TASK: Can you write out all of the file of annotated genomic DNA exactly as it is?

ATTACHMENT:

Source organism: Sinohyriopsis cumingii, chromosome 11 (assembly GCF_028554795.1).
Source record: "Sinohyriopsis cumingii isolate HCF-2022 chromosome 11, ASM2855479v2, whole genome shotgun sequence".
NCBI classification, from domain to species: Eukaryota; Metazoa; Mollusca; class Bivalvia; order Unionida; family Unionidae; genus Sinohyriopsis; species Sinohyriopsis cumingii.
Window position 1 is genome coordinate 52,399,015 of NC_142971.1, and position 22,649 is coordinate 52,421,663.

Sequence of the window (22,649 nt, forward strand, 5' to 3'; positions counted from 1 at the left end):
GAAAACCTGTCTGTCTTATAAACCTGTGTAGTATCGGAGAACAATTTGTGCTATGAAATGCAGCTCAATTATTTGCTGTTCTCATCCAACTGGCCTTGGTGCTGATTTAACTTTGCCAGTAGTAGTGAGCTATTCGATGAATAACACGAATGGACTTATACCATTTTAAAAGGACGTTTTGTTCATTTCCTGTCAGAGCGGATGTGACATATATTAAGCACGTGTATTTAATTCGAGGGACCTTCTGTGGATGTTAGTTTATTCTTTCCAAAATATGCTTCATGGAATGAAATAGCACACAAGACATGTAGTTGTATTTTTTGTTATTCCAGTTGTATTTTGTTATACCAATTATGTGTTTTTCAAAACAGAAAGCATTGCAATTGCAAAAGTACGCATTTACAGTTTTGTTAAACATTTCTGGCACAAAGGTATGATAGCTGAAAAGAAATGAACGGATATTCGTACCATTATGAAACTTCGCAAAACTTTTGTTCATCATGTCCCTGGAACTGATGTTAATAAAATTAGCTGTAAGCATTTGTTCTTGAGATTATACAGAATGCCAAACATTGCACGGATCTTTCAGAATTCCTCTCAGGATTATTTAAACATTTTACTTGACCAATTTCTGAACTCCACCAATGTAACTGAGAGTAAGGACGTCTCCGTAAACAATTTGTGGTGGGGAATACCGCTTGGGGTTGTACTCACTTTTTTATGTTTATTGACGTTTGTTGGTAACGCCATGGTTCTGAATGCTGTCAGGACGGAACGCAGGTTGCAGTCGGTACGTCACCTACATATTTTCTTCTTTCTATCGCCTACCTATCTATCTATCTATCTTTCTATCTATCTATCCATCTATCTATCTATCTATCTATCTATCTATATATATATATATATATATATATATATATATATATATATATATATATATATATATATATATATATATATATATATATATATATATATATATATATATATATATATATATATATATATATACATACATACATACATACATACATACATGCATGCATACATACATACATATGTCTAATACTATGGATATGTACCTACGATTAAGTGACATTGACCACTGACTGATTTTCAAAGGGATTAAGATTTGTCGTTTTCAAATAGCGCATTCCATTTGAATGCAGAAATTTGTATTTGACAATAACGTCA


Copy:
Source organism: Sinohyriopsis cumingii, chromosome 11 (assembly GCF_028554795.1).
Source record: "Sinohyriopsis cumingii isolate HCF-2022 chromosome 11, ASM2855479v2, whole genome shotgun sequence".
NCBI classification, from domain to species: Eukaryota; Metazoa; Mollusca; class Bivalvia; order Unionida; family Unionidae; genus Sinohyriopsis; species Sinohyriopsis cumingii.
Window position 1 is genome coordinate 52,399,015 of NC_142971.1, and position 22,649 is coordinate 52,421,663.

Sequence of the window (22,649 nt, forward strand, 5' to 3'; positions counted from 1 at the left end):
GAAAACCTGTCTGTCTTATAAACCTGTGTAGTATCGGAGAACAATTTGTGCTATGAAATGCAGCTCAATTATTTGCTGTTCTCATCCAACTGGCCTTGGTGCTGATTTAACTTTGCCAGTAGTAGTGAGCTATTCGATGAATAACACGAATGGACTTATACCATTTTAAAAGGACGTTTTGTTCATTTCCTGTCAGAGCGGATGTGACATATATTAAGCACGTGTATTTAATTCGAGGGACCTTCTGTGGATGTTAGTTTATTCTTTCCAAAATATGCTTCATGGAATGAAATAGCACACAAGACATGTAGTTGTATTTTTTGTTATTCCAGTTGTATTTTGTTATACCAATTATGTGTTTTTCAAAACAGAAAGCATTGCAATTGCAAAAGTACGCATTTACAGTTTTGTTAAACATTTCTGGCACAAAGGTATGATAGCTGAAAAGAAATGAACGGATATTCGTACCATTATGAAACTTCGCAAAACTTTTGTTCATCATGTCCCTGGAACTGATGTTAATAAAATTAGCTGTAAGCATTTGTTCTTGAGATTATACAGAATGCCAAACATTGCACGGATCTTTCAGAATTCCTCTCAGGATTATTTAAACATTTTACTTGACCAATTTCTGAACTCCACCAATGTAACTGAGAGTAAGGACGTCTCCGTAAACAATTTGTGGTGGGGAATACCGCTTGGGGTTGTACTCACTTTTTTATGTTTATTGACGTTTGTTGGTAACGCCATGGTTCTGAATGCTGTCAGGACGGAACGCAGGTTGCAGTCGGTACGTCACCTACATATTTTCTTCTTTCTATCGCCTACCTATCTATCTATCTATCTTTCTATCTATCTATCCATCTATCTATCTATCTATCTATCTATCTATATATATATATATATATATATATATATATATATATATATATATATATATATATATATATATATATATATATATATATATATATATATATATATATATATATATATATATATATATATATACATACATACATACATACATACATACATGCATGCATACATACATACATATGTCTAATACTATGGATATGTACCTACGATTAAGTGACATTGACCACTGACTGATTTTCAAAGGGATTAAGATTTGTCGTTTTCAAATAGCGCATTCCATTTGAATGCAGAAATTTGTATTTGACAATAACGTCA